A recent article in Harper’s, The Rise of Rum Part 2: Reaching new sugar highs, has been making the rounds in the rum community, and not in a favorable way. While purporting to educate, promote and document rum’s recent rise in popularity, it actually does quite the opposite, with inane, and misleading passages like this:
Rum is sugar-based so it is more of an upper rather than downer. It’s suited to late night bars and rum-based cocktails like mojitos and daiquiris….
Rum has a broad appeal because its ingredients are sugar cane and molasses,” he explained. “I’ve noticed that the younger generation like a lot of sweetness in their drinks”
It’s not stuffy like cognac, overly traditional like whisky, depressing like gin, or superficial like vodka. It’s made of sunshine.
No, to be quite honest, rum is made from fermented sugar, and so is every other distilled spirit. Surprised? Read on.
Continue reading “Rum is made from Sugar – And so are Bourbon, Cognac, Vodka and Tequila”
You know you’ve got a good seminar on your hands when David Wondrich drops by and decides he wants to sit in on the panel–and first thing on a New Orleans Saturday morning at that. Such was the (wonderous) state of affairs at Cognac Ferrand’s Tales session, An Exclusive Tasting of Rare Pierre Ferrand Cognacs. Of all the offerings at Tales this year, Ferrand’s was the only one I purchased a ticket for in advance, rather than depending on my trusty media credentials and the standby line. Surprised? Read on.
Continue reading “Cognac Ferrand’s Paradise at Tales of the Cocktail 2016”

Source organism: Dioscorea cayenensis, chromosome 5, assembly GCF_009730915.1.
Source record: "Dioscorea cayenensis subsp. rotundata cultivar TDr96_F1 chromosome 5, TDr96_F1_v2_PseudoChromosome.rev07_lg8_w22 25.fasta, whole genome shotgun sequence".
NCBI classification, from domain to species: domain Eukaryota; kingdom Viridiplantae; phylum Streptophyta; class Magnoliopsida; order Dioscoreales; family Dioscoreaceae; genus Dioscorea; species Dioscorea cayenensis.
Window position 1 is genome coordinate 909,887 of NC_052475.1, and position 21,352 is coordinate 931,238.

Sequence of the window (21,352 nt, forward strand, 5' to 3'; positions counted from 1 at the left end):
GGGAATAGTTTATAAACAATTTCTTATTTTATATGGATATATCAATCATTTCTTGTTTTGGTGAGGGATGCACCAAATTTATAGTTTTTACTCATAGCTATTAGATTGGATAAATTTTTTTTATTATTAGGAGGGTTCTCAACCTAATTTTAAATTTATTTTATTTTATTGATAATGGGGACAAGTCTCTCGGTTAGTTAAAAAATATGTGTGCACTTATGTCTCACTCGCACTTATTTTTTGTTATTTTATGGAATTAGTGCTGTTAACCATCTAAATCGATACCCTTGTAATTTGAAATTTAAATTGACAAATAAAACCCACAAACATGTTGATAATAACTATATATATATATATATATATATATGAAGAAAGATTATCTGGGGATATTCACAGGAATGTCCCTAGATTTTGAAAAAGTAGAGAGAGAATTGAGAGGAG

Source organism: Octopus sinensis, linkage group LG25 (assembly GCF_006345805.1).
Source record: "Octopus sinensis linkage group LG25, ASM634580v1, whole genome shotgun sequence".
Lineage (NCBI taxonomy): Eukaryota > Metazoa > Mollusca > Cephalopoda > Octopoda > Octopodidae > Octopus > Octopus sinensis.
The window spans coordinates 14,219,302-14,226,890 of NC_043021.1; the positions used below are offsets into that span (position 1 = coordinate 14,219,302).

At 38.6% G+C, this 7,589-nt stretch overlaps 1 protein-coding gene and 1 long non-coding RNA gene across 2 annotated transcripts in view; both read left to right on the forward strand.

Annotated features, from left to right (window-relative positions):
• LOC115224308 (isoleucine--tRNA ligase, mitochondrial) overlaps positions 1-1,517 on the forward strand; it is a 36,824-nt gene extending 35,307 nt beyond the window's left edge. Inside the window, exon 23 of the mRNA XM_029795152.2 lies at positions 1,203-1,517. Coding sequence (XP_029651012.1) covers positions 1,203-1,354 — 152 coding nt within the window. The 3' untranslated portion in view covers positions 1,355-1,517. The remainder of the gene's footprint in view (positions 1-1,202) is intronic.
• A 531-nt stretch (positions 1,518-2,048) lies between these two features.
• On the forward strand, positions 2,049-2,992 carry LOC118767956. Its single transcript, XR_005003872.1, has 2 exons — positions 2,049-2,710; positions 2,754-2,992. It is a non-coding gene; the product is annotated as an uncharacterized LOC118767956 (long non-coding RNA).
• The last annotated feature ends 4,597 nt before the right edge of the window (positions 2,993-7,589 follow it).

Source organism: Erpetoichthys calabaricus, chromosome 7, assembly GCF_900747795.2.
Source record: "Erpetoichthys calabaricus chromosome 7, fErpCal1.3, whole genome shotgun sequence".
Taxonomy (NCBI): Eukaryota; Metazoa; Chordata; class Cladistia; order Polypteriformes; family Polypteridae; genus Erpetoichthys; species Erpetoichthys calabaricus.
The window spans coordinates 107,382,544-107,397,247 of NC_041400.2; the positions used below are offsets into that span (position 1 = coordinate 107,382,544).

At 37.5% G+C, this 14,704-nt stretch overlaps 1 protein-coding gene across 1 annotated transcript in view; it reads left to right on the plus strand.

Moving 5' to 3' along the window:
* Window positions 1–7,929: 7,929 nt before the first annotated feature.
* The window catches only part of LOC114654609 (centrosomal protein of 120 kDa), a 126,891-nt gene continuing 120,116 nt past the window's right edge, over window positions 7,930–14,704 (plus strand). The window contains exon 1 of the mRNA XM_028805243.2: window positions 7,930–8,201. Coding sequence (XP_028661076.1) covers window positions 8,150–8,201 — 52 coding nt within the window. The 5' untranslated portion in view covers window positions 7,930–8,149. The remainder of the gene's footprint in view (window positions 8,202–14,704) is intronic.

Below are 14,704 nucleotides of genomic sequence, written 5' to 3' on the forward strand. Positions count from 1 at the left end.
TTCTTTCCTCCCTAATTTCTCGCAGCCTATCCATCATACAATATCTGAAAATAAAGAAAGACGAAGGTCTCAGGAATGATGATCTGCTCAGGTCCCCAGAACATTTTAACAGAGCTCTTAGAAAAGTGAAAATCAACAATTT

The early bird catches the worm. It’s day five of Tales of the Cocktail 2016, and the penultimate sessions have just wrapped up. An 8 AM alarm clock rings—what? In New Orleans?–to taste precious Cognacs from 1975, 1969, and oh… 1914, aged for 72 years. But that’s a story for another post. A brief spell back in the hotel room would be luxurious. Idly flipping through the options for the final sessions of the event, I suddenly froze: The Ultimate Lagavulin Seminar! Having visited Lagavulin on Islay just six months earlier on my fiftieth birthday, I feel a connection to the distillery, and suddenly I wanted nothing more than to go to this session. My Tales media credentials had been great the past five days, getting me into sessions by way of the standby line, after all the paying ticketholders got their rightful first shots at the good seats.
Reading the Lagavulin session description again, I realized to my concurrent joy and dismay that it’s an Exclusive Tasting session. These are the crème de la crème of Tales events. Costing in the $130 range, they’re limited to just twenty people and sell out fast, sometimes even during the Tales365 presales, before they open to the public. The spirits at these sessions are exceptional and very hard to come by. Given Lagavulin’s popularity with the whisky crowd, it was a foregone conclusion that all the tickets had been sold. And who drops $130 on a ticket and doesn’t go?
Continue reading “Lagavulin Brings its Ultra-Rare Whisky And Stories to Tales of the Cocktail”
“Are you going to Tales this year?” If you’re connected with the spirits and cocktail industry, it’s a question you’ll hear more than once in the months preceding Tales of the Cocktail, held mid-July every year in New Orleans. For veterans of Tales, there’s an unspoken understanding that this isn’t just a few days having fun in New Orleans, popping into a few bars with friends and enjoying the occasional free cocktail, courtesy of the hundreds of brand sponsors. No, going to Tales is a commitment. You will push your body to its limit. You will race from event to event in the sweltering New Orleans heat, knowing that for every tasting room, pool party, or French Quarter bar reception you arrive at, there will three other concurrent events that you’ll miss. The FOMO (Fear or Missing Out) can loom large at Tales.
Continue reading “Tales of the Cocktail 2016: The Agony & the Ecstasy, in Pictures”